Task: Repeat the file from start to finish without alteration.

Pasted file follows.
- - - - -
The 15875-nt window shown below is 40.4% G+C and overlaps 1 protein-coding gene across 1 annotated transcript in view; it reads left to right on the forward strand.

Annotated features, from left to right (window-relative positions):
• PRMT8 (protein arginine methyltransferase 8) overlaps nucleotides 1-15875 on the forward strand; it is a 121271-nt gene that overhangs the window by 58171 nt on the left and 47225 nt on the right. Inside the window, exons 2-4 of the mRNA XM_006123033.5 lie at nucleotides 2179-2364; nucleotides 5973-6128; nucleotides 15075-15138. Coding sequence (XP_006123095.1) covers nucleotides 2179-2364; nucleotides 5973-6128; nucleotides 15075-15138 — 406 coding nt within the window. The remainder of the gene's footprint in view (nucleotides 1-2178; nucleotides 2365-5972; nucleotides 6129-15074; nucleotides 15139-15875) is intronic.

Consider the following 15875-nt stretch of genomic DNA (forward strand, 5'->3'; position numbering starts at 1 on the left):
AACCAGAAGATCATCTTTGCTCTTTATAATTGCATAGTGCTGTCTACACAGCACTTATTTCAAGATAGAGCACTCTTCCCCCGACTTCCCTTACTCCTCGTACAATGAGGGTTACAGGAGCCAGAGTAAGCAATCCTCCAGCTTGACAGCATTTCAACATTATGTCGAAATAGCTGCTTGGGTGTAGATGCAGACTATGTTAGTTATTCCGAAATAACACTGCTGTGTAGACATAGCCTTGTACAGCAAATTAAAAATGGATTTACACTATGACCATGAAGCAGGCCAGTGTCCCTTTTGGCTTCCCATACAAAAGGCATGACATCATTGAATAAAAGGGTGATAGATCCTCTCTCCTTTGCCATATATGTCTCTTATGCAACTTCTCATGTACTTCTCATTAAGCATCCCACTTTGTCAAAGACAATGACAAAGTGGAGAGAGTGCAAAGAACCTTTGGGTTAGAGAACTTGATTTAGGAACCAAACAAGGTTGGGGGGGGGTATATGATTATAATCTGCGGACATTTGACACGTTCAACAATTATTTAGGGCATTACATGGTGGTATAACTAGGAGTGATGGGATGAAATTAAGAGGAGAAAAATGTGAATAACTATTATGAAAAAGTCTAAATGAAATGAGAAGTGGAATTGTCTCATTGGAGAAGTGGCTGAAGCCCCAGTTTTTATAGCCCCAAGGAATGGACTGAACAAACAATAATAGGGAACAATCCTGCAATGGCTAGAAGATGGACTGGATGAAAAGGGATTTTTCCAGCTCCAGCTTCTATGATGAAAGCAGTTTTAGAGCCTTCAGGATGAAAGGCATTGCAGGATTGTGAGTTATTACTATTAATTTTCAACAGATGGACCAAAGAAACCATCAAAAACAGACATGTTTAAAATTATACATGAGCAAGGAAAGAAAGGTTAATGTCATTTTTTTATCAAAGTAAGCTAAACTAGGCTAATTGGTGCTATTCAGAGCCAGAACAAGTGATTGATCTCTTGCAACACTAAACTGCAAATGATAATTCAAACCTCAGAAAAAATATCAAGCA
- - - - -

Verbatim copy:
The 15875-nt window shown below is 40.4% G+C and overlaps 1 protein-coding gene across 1 annotated transcript in view; it reads left to right on the forward strand.

Annotated features, from left to right (window-relative positions):
• PRMT8 (protein arginine methyltransferase 8) overlaps nucleotides 1-15875 on the forward strand; it is a 121271-nt gene that overhangs the window by 58171 nt on the left and 47225 nt on the right. Inside the window, exons 2-4 of the mRNA XM_006123033.5 lie at nucleotides 2179-2364; nucleotides 5973-6128; nucleotides 15075-15138. Coding sequence (XP_006123095.1) covers nucleotides 2179-2364; nucleotides 5973-6128; nucleotides 15075-15138 — 406 coding nt within the window. The remainder of the gene's footprint in view (nucleotides 1-2178; nucleotides 2365-5972; nucleotides 6129-15074; nucleotides 15139-15875) is intronic.

Consider the following 15875-nt stretch of genomic DNA (forward strand, 5'->3'; position numbering starts at 1 on the left):
AACCAGAAGATCATCTTTGCTCTTTATAATTGCATAGTGCTGTCTACACAGCACTTATTTCAAGATAGAGCACTCTTCCCCCGACTTCCCTTACTCCTCGTACAATGAGGGTTACAGGAGCCAGAGTAAGCAATCCTCCAGCTTGACAGCATTTCAACATTATGTCGAAATAGCTGCTTGGGTGTAGATGCAGACTATGTTAGTTATTCCGAAATAACACTGCTGTGTAGACATAGCCTTGTACAGCAAATTAAAAATGGATTTACACTATGACCATGAAGCAGGCCAGTGTCCCTTTTGGCTTCCCATACAAAAGGCATGACATCATTGAATAAAAGGGTGATAGATCCTCTCTCCTTTGCCATATATGTCTCTTATGCAACTTCTCATGTACTTCTCATTAAGCATCCCACTTTGTCAAAGACAATGACAAAGTGGAGAGAGTGCAAAGAACCTTTGGGTTAGAGAACTTGATTTAGGAACCAAACAAGGTTGGGGGGGGGTATATGATTATAATCTGCGGACATTTGACACGTTCAACAATTATTTAGGGCATTACATGGTGGTATAACTAGGAGTGATGGGATGAAATTAAGAGGAGAAAAATGTGAATAACTATTATGAAAAAGTCTAAATGAAATGAGAAGTGGAATTGTCTCATTGGAGAAGTGGCTGAAGCCCCAGTTTTTATAGCCCCAAGGAATGGACTGAACAAACAATAATAGGGAACAATCCTGCAATGGCTAGAAGATGGACTGGATGAAAAGGGATTTTTCCAGCTCCAGCTTCTATGATGAAAGCAGTTTTAGAGCCTTCAGGATGAAAGGCATTGCAGGATTGTGAGTTATTACTATTAATTTTCAACAGATGGACCAAAGAAACCATCAAAAACAGACATGTTTAAAATTATACATGAGCAAGGAAAGAAAGGTTAATGTCATTTTTTTATCAAAGTAAGCTAAACTAGGCTAATTGGTGCTATTCAGAGCCAGAACAAGTGATTGATCTCTTGCAACACTAAACTGCAAATGATAATTCAAACCTCAGAAAAAATATCAAGCA